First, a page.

Tricia Rose: Hansberry’s A Raisin in the Sun and the ‘Illegible’ Politics of (Inter)personal Justice

The 1959 theatrical poster for "A Raisin in the Sun" by Lorraine Hansberryshows the face of African American actor Sidney Poitier highlighted in a white circle on a golden yellow ba

Tricia Rose: Hansberry’s A Raisin in the Sun and the ‘Illegible’ Politics of (Inter)personal Justice

In a recent conversation about Black radical artist and thinkers, Gwendolyn Brooks and Lorraine Hansberry, on their weekly program, The Tight Rope, Cornel West and Tricia Rose note that the work of these two revolutionary artists is often misunderstood and stripped of radical political content and possibility.
During the  March 11, 2021 program, Dr. Tricia Rose argues (50:23) that their work reflects a seldomly discussed and underappreciated facet of Black radical tradition, particularly the intellectual and creative work within private, domestic space. In her article, “Hansberry’s A Raisin in the Sun and the ‘Illegible’ Politics of (Inter)personal Justice,” Rose names this work (inter)personal justice: work that attends to the crucial role of intimate relationships and community formations in producing or suffocating social justice movements or other forms of radical resistance…and emphasizes the impact of structural forms of inequality on interpersonal dynamics and how these dynamics can influence the quality and sustainability of political thought and action (Rose, 7). Dr. Rose goes on to discuss this concept more extensively:

“Hansberry’s entire play, but especially its dramatic resolution, illuminates the significant role of interpersonal relationships in negotiating, fending off, and challenging structural oppression and the distorted worldview and despair it cultivates. Hansberry consistently seems to argue that political possibility and perceptions of impossibility are nurtured or starved in the intimate and interpersonal sphere among those who encourage us to choose how to respond to the psychic and emotional violence wrought by structural oppression.

Hansberry’s Raisin is a deeply political play, but its domestic setting rendered it vulnerable to the normalized sexist political reasoning that devalues domesticity, which likely obscured a core facet of its political vision. Despite the fact that nearly all so-called public-sphere assaults on Black citizenship and normalcy relied (and continue to rely) on the pathologization of Black private-sphere relations, gendered identities, family, and cultural formations, many analysts located the real politics of Raisin solely in the public sphere matter of desegregating housing. For them, Hansberry’s dramatic depiction of combating housing segregation was unfortunately located in a domicile.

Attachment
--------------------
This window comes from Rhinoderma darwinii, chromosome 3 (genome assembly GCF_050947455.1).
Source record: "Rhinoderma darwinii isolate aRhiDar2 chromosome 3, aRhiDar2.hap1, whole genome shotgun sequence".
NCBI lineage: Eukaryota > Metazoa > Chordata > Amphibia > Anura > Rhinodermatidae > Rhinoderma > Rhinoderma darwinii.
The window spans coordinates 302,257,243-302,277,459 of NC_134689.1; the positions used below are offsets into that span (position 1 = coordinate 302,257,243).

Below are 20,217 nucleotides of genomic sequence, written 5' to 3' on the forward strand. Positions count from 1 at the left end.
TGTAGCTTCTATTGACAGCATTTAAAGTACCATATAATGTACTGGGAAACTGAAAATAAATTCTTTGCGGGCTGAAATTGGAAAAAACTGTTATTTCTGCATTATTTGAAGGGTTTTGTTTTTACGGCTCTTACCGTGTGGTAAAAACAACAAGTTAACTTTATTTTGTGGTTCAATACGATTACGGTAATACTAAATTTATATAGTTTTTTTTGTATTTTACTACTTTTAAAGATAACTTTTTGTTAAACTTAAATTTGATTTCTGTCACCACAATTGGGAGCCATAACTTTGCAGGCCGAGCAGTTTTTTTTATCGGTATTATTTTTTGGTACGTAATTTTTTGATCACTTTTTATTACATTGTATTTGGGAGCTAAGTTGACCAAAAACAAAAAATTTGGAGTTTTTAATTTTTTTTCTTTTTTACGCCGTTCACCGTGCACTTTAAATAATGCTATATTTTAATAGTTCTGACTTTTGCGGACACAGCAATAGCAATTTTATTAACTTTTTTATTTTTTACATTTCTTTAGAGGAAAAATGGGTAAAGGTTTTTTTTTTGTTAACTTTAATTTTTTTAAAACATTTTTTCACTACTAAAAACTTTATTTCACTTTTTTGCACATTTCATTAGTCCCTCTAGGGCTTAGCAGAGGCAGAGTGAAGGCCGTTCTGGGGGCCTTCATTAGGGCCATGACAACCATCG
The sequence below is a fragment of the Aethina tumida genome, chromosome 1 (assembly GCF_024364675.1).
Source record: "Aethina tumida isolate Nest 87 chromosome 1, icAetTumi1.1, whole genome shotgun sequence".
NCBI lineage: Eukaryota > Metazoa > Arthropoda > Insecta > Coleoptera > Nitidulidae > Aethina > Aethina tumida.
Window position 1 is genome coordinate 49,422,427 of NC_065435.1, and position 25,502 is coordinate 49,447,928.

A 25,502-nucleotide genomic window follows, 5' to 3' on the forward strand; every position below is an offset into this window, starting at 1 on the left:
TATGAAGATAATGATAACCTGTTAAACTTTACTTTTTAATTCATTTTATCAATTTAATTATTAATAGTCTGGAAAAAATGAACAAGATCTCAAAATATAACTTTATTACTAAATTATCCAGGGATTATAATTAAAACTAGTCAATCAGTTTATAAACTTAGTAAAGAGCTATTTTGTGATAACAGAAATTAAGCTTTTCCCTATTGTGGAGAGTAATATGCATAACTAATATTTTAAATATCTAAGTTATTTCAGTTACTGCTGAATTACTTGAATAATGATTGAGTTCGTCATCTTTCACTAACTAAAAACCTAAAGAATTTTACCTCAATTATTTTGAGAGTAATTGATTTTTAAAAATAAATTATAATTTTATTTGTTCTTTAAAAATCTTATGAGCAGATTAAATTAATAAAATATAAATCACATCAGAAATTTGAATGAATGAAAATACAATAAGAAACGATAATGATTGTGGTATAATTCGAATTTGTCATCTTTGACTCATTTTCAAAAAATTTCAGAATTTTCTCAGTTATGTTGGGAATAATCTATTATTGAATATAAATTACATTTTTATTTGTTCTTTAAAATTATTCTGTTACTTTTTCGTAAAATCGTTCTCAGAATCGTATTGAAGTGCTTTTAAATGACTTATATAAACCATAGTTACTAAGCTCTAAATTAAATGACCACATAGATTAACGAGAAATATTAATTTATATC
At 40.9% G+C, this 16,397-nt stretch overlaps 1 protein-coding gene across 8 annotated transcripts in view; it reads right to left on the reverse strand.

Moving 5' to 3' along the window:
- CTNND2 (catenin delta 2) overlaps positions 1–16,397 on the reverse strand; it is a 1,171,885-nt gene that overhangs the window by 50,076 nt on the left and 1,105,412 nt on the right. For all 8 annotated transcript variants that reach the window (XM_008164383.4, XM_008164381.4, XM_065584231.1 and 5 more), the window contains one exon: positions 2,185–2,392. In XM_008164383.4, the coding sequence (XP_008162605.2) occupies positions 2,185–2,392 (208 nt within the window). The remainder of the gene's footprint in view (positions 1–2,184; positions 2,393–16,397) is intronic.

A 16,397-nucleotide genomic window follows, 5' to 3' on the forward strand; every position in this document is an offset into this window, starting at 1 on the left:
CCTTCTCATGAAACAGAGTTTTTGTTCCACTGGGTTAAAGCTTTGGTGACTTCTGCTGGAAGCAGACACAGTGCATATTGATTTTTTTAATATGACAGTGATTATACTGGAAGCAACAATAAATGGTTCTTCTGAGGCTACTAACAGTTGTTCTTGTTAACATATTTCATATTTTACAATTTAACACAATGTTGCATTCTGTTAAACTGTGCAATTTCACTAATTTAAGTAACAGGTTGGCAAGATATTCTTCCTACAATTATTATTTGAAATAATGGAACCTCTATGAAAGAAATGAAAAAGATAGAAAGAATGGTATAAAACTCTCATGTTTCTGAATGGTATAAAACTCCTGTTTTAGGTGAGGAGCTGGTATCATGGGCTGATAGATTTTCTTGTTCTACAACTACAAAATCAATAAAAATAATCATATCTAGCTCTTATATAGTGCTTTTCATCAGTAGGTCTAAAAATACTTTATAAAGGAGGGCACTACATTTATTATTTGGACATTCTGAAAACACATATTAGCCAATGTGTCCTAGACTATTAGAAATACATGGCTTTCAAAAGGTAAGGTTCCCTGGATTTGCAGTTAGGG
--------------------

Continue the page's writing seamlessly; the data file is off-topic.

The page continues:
For Hansberry—and many feminist thinkers and artists—the home, literally and metaphorically, is a crucial locus for the development and nurturance of political possibility itself; it is an anchor for emergent political consciousness, community vision, and survival. In short, the Youngers’ apartment is at the political heart of the play.” (32)

From Tricia Rose, "Hansberry's A Raisin in the Sun and the 'Illegible' Politics of (Inter)personal Justice." Kalfou: A Journal of Comparative and Relational Ethnic Studies Vol.1 No. 1 (2014). The March 11 episode of The Tightrope, "Lorraine Hansberry and Gwendolyn Brooks: Darlings of the white liberal establishment?" can be found here, with full captions and a transcript.
Tricia Rose is the Director of the Center for the Study of Race and Ethnicity in America at Brown University. Rose authored Black Noise: Rap Music and Black Culture in Contemporary America (1994), Longing to Tell: Black Women Talk about Sexuality and Intimacy (2003), and The Hip Hop Wars: What We Talk About When We Talk About Hip Hop and Why It Matters (2008).
Image Information: 

Theatrical poster for the 1959 Brodway presentation of A Raisin in the Sun by Lorraine Hansberry at the Barrymore Theater.

Monday, March 22, 2021